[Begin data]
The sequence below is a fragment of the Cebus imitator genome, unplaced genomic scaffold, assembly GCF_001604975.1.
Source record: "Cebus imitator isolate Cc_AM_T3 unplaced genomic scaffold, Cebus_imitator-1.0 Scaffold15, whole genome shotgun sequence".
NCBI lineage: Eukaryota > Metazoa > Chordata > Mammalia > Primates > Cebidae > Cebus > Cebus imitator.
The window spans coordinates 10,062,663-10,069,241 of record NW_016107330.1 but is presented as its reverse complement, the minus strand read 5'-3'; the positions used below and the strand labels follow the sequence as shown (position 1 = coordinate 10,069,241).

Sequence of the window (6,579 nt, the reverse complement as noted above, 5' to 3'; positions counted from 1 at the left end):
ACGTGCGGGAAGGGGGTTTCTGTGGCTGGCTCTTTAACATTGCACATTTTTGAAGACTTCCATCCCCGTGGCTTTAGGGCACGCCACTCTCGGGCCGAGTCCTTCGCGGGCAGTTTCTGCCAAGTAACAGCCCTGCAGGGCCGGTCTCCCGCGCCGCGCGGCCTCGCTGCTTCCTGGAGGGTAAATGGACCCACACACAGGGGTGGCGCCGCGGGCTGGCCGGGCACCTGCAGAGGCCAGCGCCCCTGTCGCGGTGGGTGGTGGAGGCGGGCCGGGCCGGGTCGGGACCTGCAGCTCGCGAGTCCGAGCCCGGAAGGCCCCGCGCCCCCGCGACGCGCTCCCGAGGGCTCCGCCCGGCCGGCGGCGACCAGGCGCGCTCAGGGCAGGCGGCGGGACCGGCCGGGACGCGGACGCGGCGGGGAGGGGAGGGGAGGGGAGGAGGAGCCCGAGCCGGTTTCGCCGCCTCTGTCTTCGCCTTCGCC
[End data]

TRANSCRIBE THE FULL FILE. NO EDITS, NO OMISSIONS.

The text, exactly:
The sequence below is a fragment of the Cebus imitator genome, unplaced genomic scaffold, assembly GCF_001604975.1.
Source record: "Cebus imitator isolate Cc_AM_T3 unplaced genomic scaffold, Cebus_imitator-1.0 Scaffold15, whole genome shotgun sequence".
NCBI lineage: Eukaryota > Metazoa > Chordata > Mammalia > Primates > Cebidae > Cebus > Cebus imitator.
The window spans coordinates 10,062,663-10,069,241 of record NW_016107330.1 but is presented as its reverse complement, the minus strand read 5'-3'; the positions used below and the strand labels follow the sequence as shown (position 1 = coordinate 10,069,241).

Sequence of the window (6,579 nt, the reverse complement as noted above, 5' to 3'; positions counted from 1 at the left end):
ACGTGCGGGAAGGGGGTTTCTGTGGCTGGCTCTTTAACATTGCACATTTTTGAAGACTTCCATCCCCGTGGCTTTAGGGCACGCCACTCTCGGGCCGAGTCCTTCGCGGGCAGTTTCTGCCAAGTAACAGCCCTGCAGGGCCGGTCTCCCGCGCCGCGCGGCCTCGCTGCTTCCTGGAGGGTAAATGGACCCACACACAGGGGTGGCGCCGCGGGCTGGCCGGGCACCTGCAGAGGCCAGCGCCCCTGTCGCGGTGGGTGGTGGAGGCGGGCCGGGCCGGGTCGGGACCTGCAGCTCGCGAGTCCGAGCCCGGAAGGCCCCGCGCCCCCGCGACGCGCTCCCGAGGGCTCCGCCCGGCCGGCGGCGACCAGGCGCGCTCAGGGCAGGCGGCGGGACCGGCCGGGACGCGGACGCGGCGGGGAGGGGAGGGGAGGGGAGGAGGAGCCCGAGCCGGTTTCGCCGCCTCTGTCTTCGCCTTCGCC